‘A seriously spooky thriller that is, at times, every bit as creepy as Psycho” – Perfect Days by Raphael Montes, translated by Alison Entrekin

pdrmImagine Annie Wilkes, the obsessed fan from Stephen King’s Misery, had a son, and Norman Bates was the father. Imagine that boy in his early 20s, studying medicine, with a cadaver as a best friend. That’ll give you a pretty good idea of Teo, the main character in Raphael Montes Perfect Days.

Teo lives with his wheelchair-bound mum. One evening, she tells him he has to attend a barbecue. While he stands apart from the crowd, a friendly, flirtatious woman and aspiring screenwriter, Clarice, approaches him. They exchange a few words, and Clarice gives Teo a goodbye peck on the cheek. That’s when Teo’s Annie Wilkes side takes over.

He stalks Clarice, eventually sedates her and takes the sleeping beauty to a remote lodge run by dwarves. There, in one of the seven bungalows, he keeps her chained to a bed and gagged, releasing her only to write her screenplay, called Perfect Days. He gives generous notes on her script and waits for her to realise how good he is for her and that she’ll want to be with him always.

Soon, the hotel staff, Clarice’s mother and her boyfriend get suspicious. Teo sedates Clarice again and, sure that their love will be forever young, he drags her off to an isolated cottage on Never-Never Beach, owned by the eccentric Tinkerbell. Despite their seclusion, Teo develops increasingly imaginative ways to convince Clarice that he is her one and only Prince Charming.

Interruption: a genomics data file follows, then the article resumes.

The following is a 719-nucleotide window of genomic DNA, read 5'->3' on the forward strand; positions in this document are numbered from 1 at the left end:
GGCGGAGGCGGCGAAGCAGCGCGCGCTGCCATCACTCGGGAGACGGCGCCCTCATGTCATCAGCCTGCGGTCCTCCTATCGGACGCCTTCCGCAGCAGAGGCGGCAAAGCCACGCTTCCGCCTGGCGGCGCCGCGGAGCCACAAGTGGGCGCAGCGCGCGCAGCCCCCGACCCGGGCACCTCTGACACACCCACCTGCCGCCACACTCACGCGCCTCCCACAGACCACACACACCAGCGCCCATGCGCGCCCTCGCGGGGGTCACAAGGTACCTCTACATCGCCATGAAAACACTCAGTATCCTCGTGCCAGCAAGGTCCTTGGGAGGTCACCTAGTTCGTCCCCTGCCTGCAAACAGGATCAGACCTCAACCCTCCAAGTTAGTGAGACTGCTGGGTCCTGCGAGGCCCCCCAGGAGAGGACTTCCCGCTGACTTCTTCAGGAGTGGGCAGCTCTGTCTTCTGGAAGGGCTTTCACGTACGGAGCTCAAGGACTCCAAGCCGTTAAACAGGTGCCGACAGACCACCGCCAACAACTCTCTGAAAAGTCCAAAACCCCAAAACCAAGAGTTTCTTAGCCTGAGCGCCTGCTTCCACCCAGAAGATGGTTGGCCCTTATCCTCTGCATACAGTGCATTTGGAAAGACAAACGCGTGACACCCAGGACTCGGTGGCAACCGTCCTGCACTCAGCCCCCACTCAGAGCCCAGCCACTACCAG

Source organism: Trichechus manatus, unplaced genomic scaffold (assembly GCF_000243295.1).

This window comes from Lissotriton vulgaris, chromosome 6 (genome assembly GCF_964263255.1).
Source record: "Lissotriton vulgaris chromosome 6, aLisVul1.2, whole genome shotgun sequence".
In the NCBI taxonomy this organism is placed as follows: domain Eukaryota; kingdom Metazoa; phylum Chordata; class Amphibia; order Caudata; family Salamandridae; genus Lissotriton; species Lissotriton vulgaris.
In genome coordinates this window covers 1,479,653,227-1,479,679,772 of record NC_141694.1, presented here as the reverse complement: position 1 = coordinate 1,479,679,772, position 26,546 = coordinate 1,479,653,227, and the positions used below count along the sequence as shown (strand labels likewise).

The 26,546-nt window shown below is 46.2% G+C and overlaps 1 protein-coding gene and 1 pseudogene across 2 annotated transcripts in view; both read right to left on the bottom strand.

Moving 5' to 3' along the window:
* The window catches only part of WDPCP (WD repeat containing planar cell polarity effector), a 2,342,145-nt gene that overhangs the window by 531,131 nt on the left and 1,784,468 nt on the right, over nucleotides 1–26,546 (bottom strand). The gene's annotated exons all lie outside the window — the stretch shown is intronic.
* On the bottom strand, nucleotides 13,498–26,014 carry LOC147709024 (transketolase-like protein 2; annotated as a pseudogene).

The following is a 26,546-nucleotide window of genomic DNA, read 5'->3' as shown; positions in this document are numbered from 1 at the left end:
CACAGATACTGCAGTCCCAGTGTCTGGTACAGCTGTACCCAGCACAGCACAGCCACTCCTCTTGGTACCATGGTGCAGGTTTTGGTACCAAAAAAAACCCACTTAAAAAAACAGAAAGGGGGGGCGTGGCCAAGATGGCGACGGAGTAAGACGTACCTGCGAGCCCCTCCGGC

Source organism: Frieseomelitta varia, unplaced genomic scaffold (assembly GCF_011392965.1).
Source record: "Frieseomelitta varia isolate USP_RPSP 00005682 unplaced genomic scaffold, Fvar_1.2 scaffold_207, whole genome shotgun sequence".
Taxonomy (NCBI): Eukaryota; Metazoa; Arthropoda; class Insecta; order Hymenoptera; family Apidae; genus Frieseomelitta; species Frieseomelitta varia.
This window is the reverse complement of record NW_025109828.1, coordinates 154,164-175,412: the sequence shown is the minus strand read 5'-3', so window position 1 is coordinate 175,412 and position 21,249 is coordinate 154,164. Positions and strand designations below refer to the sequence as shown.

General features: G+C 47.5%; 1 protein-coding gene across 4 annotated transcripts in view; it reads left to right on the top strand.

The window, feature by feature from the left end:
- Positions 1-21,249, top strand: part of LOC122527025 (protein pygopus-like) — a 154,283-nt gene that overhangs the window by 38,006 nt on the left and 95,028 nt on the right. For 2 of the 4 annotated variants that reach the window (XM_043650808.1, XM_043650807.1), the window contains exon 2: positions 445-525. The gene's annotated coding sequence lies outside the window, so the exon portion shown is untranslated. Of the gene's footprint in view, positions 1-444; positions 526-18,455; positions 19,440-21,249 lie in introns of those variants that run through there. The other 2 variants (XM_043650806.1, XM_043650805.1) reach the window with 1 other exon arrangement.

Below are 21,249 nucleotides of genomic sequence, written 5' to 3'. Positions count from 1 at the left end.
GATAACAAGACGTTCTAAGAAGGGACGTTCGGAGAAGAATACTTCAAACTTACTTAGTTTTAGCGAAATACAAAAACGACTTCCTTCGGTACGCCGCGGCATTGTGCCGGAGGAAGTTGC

This summary might make Perfect Days sound like a playful Misery rip-off, but this is a seriously spooky thriller that is, at times, every bit as creepy as Psycho. Montes also has a sincere literary point to make here as he examines authorial control and autobiographical content in novels.

The fairy-tale/horror mashup conceit works well too, even the happy-ever-after ending. And although some of the many twists are predictable, there are still plenty of surprises.

Any Cop?: Perfect Days is Montes’s second novel and the first the Brazilian writer has had translated into English. At just 26, he will surely have more international success in the future. Get in there early and be a fan right from the start. Just don’t get too obsessed.


Jim Dempsey


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